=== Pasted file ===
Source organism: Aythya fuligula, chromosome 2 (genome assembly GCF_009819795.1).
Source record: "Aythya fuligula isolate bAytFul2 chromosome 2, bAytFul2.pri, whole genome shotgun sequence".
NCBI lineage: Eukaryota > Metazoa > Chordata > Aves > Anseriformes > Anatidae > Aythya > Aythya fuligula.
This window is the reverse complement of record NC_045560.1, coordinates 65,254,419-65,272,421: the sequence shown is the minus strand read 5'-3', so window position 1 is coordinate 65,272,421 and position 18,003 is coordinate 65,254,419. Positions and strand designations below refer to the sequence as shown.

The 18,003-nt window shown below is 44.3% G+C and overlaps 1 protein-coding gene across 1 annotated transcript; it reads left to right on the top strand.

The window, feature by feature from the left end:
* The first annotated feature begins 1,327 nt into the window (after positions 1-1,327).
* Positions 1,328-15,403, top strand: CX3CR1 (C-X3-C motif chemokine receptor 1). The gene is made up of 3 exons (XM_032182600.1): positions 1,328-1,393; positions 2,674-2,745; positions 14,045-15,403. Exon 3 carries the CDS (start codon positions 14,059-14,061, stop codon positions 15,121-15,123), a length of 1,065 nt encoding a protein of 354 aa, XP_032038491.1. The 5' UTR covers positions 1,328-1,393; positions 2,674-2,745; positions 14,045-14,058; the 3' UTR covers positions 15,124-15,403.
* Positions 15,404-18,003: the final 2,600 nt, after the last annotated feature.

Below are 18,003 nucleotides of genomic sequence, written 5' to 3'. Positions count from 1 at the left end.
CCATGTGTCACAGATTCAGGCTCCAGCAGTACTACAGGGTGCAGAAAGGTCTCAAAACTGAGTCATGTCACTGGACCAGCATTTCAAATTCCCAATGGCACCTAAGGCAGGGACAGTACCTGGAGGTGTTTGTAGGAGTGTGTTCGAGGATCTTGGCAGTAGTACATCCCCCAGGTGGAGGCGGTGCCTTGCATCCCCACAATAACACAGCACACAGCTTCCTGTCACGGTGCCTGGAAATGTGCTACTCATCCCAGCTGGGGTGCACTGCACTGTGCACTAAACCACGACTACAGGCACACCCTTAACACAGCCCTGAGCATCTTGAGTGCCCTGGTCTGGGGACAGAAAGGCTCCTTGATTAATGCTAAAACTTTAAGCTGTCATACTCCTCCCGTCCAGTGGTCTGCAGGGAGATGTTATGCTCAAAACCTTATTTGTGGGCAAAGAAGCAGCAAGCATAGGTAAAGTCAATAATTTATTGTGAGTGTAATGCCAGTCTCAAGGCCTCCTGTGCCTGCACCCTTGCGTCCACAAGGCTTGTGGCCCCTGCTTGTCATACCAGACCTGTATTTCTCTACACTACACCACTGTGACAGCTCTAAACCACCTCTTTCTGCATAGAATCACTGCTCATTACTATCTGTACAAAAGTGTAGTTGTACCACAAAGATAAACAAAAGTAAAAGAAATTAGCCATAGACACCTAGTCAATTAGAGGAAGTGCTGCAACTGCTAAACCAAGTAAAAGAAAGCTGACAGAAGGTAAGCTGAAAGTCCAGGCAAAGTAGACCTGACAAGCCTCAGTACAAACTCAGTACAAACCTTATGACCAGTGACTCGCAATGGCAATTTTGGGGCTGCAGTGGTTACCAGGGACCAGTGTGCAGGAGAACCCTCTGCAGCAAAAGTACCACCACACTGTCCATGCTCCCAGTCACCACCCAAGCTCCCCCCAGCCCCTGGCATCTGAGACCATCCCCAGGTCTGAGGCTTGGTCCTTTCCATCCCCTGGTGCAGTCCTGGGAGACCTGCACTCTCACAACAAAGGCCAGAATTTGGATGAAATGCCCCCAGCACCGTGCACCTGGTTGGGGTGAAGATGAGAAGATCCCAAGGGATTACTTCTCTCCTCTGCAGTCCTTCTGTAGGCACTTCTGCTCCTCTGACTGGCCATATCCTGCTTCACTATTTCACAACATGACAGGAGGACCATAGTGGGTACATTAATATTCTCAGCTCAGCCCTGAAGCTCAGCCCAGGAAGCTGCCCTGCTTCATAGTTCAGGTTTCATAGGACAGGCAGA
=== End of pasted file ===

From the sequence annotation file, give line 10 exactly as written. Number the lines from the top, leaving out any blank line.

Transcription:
Below are 18,003 nucleotides of genomic sequence, written 5' to 3'. Positions count from 1 at the left end.